O’Shucks Thursday blues jam is open to all musicians
Pinebrook location hosts weekly event
An array of musicians mosey over to O’Shucks in Pinebrook on a weekly basis to play in the restaurant’s Thursday night blues jam.
The free event is open to all musicians, starts at 8 p.m. and runs until closing time. said Bruce Corrigan, who co-owns the eatery with his wife Deb Barfield.
“We hear Motown, Bakersfield, Memphis Soul, you name it,” Corrigan told The Park Record,/i>. “I knew that we had some great players who are from around here. But there have been some who have just stopped me in my tracks.”
A big part of the sound at the jam comes from house band the Zolatones, featuring guitarist and vocalist Jeff “J.C.” Call, bassist vocalist Marsha Bloom and drummer Jeff Gardiner.
The three have been playing together as a blues-jam band in one form or another for at least three years, Call said.
“We inherited the jam from Playing for Peanuts and The Spares at Jupiter Bowl,” he said. “Prior to that, we were at Molly Blooms as 21 Blue, but this is all due to Kasey Coyle, one of our original members. We lost her when she decided to go back to school for music therapy, so, we could say, we kind of inherited this.”
The evening’s format is low-key and casual.
“We usually start with a set from the Zolatones and then go from there,” Bloom said.
“Jammers come in an introduce themselves and then we have them come up and play,” Call added.
They also agree that age and skill level isn’t an issue.
“We’ve had 8- and 10-year-olds come up and play with their families,” Call said. “That’s a blast, too. This place isn’t just for ages 21 and older. It’s a restaurant and is open to young people as well.”
Sometimes the musicians are from out of town
“We have one player who lives in Florida and he brings his family to Park City for vacation so he can jam,” Call said. “He’s done if for three years in a row and he’s a monster rock and blues player.”
Another regular, keyboardist and saxophonist Jurjic Novoselic, is from Eastern Europe.
“We have some incredible shredders who do show up,” Corrigan said.
The band will ask the jammers what songs they know and then have them come up for a few songs.
“We’ll back them up so they can do what they want to do,” Call said. “it works the other way around, too. If we have something that they feel they can sit in on, we invite them to do that.”
“It’s so great when they take the stage and they bring their partner in and do three or four songs,” said Bloom, who has played bass professionally for 30 years. “Call, Jeff and I have all done studio work, so we don’t necessarily have to know the songs. We can watch their fingers and chords and follow along with them.”
Sometimes full groups will play for a few minutes.
“We like to invite local bands and solo artists to come in and we’ll give them 20 minutes to a half hour to show off,” Call said. “If there isn’t a lot of other jammers coming in, we’ll ask them to come up for a second set.”
Sometimes people just want to play one song.
“That’s great, too,” said Bloom who is also the bassist for the Dr. Bob band.
The Thursday night blues jam started after the Zolatones approached Corrigan a year ago in the spring.
“I’m not a fan of blues jams, because unless you have a strong leader, they get pretty monotonous, but when we first discussed this, I said I was open to it, but wanted it to be more inclusive than just 12-bar blues,” Corrigan said. “I also didn’t want to have a parade of guitar players showing off their Stevie Ray Vaughan licks.”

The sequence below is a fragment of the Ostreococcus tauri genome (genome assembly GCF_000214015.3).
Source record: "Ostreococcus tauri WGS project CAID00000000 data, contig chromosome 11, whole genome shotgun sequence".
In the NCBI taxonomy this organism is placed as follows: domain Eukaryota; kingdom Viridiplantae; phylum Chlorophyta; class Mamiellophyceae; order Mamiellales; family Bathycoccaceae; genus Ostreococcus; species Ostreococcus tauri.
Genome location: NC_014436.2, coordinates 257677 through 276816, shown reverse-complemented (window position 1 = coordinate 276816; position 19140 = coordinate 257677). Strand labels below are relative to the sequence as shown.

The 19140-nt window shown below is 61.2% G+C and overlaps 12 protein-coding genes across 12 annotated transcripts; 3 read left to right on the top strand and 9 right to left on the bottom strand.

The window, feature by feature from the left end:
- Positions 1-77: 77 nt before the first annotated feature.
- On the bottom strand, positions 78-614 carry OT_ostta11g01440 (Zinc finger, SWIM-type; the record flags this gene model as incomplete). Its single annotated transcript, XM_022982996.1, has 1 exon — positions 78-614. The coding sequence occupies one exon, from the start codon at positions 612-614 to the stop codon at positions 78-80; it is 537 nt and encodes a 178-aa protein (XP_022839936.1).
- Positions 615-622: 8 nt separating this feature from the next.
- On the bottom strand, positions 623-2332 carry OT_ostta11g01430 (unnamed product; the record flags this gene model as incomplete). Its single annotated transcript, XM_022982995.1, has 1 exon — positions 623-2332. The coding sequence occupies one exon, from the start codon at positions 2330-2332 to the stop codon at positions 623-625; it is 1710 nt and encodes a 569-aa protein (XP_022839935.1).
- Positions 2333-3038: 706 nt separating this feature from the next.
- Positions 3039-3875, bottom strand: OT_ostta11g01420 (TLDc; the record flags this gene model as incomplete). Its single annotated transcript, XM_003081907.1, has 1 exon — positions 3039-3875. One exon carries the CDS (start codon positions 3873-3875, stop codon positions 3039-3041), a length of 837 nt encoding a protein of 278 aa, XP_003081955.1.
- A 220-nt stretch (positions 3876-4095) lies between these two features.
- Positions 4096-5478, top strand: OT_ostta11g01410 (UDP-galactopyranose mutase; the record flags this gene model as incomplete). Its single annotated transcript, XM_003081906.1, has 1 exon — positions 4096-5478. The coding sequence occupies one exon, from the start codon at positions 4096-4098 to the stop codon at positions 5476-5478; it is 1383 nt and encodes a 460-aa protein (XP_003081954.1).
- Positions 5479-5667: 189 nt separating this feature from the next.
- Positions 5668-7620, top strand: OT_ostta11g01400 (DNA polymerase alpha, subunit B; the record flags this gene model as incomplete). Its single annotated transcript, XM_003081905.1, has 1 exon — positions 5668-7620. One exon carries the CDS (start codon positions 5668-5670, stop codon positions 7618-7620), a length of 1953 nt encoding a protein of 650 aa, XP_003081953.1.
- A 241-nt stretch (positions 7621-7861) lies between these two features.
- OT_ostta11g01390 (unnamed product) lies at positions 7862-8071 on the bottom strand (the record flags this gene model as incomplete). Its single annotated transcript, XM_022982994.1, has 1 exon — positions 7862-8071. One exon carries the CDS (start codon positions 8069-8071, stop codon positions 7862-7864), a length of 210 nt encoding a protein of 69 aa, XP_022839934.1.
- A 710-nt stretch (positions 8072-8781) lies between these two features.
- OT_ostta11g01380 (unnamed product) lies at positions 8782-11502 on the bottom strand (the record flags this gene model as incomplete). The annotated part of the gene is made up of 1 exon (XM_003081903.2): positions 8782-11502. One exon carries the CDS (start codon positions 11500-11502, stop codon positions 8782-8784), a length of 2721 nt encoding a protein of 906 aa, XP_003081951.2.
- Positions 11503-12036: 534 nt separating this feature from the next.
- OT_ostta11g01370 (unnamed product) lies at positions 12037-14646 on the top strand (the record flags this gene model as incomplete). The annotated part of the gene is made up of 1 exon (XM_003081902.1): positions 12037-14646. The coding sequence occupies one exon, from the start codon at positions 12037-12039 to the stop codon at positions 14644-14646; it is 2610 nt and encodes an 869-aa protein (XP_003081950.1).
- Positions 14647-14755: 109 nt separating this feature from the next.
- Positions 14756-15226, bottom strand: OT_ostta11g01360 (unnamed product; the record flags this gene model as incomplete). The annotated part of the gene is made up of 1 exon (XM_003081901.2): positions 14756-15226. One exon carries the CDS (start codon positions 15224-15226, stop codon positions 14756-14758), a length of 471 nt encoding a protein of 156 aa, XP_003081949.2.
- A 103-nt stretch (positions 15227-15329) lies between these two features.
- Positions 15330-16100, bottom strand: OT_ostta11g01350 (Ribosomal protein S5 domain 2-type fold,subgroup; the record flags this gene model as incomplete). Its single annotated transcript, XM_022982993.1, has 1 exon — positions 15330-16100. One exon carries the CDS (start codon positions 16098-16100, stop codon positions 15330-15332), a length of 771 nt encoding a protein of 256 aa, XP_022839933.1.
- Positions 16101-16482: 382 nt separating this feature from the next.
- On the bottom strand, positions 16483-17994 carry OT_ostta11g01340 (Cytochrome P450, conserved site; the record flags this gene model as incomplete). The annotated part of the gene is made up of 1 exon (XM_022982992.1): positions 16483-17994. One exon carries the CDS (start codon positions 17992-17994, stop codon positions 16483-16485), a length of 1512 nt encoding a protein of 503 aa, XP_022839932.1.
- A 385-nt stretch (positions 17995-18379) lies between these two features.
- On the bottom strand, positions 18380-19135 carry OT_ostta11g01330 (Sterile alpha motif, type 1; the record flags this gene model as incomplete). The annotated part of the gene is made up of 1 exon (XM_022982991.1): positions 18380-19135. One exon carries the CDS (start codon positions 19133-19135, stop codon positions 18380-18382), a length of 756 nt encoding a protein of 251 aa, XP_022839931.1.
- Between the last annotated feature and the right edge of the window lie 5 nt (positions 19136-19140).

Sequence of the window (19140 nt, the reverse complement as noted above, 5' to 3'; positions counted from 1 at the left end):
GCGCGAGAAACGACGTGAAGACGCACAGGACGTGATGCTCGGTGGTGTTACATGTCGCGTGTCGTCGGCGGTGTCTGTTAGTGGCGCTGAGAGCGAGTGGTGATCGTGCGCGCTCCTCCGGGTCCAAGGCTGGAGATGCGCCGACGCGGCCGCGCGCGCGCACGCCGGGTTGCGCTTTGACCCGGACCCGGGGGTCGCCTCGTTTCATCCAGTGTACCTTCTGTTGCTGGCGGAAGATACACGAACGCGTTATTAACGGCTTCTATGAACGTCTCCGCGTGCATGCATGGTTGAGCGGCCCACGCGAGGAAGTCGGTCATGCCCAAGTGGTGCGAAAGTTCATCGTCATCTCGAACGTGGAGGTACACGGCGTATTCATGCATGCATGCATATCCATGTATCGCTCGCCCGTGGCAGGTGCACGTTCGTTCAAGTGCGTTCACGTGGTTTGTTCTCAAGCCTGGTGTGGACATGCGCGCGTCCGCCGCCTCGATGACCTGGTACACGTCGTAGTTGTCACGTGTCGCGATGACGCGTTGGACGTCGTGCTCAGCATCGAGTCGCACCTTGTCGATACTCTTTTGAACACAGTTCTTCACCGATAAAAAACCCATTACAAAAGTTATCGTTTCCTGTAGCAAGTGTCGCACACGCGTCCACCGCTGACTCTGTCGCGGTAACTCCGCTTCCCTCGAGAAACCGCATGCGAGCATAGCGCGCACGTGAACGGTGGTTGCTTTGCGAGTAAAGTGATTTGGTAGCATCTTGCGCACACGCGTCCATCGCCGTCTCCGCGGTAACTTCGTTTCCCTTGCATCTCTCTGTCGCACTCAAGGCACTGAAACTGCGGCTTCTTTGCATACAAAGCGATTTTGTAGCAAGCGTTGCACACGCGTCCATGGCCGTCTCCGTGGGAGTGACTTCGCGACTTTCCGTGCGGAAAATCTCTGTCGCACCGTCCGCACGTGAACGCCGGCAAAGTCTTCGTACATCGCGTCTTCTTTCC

Corrigan liked that the jams were song-based, as opposed to jam based.
“These guys are such great players,” he said. “J.C. and Marsha direct the traffic, so it’s not all Chicago blues all day. In fact, they do as much nonblues as they do blues.”
“One thing that we all agree on when we first got together — and this goes way back — that we wanted to be welcoming to all levels of players,” said Call, who studied blues and jazz at the University of Utah. “We’re not trying to get the best players. We want everybody to come up and get a chance to play.”
Corrigan is curious to see what new talents the jams will attract.
“I think you always want to see the boundaries stretch and continue to be successful,” he said. “From an owner’s standpoint this is interesting because it’s fun. These guys have brought some crazy players to the stage and I think it’s cool we’re getting to see a lot of the folks who don’t play that often.”
Bloom is grateful for Corrigan’s support.
“This is a fun place to play,” she said. “Bruce is fair and gives us a lot of room to do what we do.”
The weekly Thursday blues jam is held at 8 p.m. at O’Shucks, Pinebrook, 8178 Gorgoza Pines Road. For information, call 435-645-3999 or visit http://www.facebook.com/OShucks-Bar-Grill-664681576985266.
Support Local Journalism
Support Local Journalism
Readers around Park City and Summit County make the Park Record's work possible. Your financial contribution supports our efforts to deliver quality, locally relevant journalism.
Now more than ever, your support is critical to help us keep our community informed about the evolving coronavirus pandemic and the impact it is having locally. Every contribution, however large or small, will make a difference.
Each donation will be used exclusively for the development and creation of increased news coverage.
Start a dialogue, stay on topic and be civil.
If you don't follow the rules, your comment may be deleted.
User Legend: Moderator Trusted User
Summit Community Gardens’ Dinners in the Garden series offers meals created by local restaurateurs to benefit food-insecure families
Summit Community Gardens readies its Dinner in the Gardens summer fundraiser series.